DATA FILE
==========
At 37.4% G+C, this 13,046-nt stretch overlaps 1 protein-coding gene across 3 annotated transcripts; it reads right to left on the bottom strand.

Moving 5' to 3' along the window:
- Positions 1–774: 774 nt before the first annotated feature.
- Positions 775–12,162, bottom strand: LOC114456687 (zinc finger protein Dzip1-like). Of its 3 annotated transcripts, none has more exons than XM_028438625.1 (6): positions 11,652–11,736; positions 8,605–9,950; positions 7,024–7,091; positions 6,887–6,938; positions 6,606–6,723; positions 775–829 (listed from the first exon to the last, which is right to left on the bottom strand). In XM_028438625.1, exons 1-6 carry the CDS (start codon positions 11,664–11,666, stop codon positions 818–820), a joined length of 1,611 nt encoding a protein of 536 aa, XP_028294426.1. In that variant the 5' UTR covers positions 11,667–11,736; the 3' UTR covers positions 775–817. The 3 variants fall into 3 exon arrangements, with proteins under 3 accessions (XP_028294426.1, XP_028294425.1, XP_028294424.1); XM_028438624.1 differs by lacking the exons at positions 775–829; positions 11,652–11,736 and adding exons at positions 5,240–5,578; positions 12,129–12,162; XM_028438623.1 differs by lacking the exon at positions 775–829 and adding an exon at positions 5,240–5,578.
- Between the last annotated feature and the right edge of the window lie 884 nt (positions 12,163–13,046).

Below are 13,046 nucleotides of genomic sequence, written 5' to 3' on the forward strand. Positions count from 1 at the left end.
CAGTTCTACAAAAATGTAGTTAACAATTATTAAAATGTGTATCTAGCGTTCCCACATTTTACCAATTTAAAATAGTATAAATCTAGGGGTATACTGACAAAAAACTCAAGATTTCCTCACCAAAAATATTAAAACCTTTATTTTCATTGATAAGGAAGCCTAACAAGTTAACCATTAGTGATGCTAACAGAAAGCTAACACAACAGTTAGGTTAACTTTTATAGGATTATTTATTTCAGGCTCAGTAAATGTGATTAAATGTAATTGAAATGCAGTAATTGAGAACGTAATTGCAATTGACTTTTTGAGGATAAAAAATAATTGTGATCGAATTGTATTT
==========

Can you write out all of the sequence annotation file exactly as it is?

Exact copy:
At 37.4% G+C, this 13,046-nt stretch overlaps 1 protein-coding gene across 3 annotated transcripts; it reads right to left on the bottom strand.

Moving 5' to 3' along the window:
- Positions 1–774: 774 nt before the first annotated feature.
- Positions 775–12,162, bottom strand: LOC114456687 (zinc finger protein Dzip1-like). Of its 3 annotated transcripts, none has more exons than XM_028438625.1 (6): positions 11,652–11,736; positions 8,605–9,950; positions 7,024–7,091; positions 6,887–6,938; positions 6,606–6,723; positions 775–829 (listed from the first exon to the last, which is right to left on the bottom strand). In XM_028438625.1, exons 1-6 carry the CDS (start codon positions 11,664–11,666, stop codon positions 818–820), a joined length of 1,611 nt encoding a protein of 536 aa, XP_028294426.1. In that variant the 5' UTR covers positions 11,667–11,736; the 3' UTR covers positions 775–817. The 3 variants fall into 3 exon arrangements, with proteins under 3 accessions (XP_028294426.1, XP_028294425.1, XP_028294424.1); XM_028438624.1 differs by lacking the exons at positions 775–829; positions 11,652–11,736 and adding exons at positions 5,240–5,578; positions 12,129–12,162; XM_028438623.1 differs by lacking the exon at positions 775–829 and adding an exon at positions 5,240–5,578.
- Between the last annotated feature and the right edge of the window lie 884 nt (positions 12,163–13,046).

Below are 13,046 nucleotides of genomic sequence, written 5' to 3' on the forward strand. Positions count from 1 at the left end.
CAGTTCTACAAAAATGTAGTTAACAATTATTAAAATGTGTATCTAGCGTTCCCACATTTTACCAATTTAAAATAGTATAAATCTAGGGGTATACTGACAAAAAACTCAAGATTTCCTCACCAAAAATATTAAAACCTTTATTTTCATTGATAAGGAAGCCTAACAAGTTAACCATTAGTGATGCTAACAGAAAGCTAACACAACAGTTAGGTTAACTTTTATAGGATTATTTATTTCAGGCTCAGTAAATGTGATTAAATGTAATTGAAATGCAGTAATTGAGAACGTAATTGCAATTGACTTTTTGAGGATAAAAAATAATTGTGATCGAATTGTATTT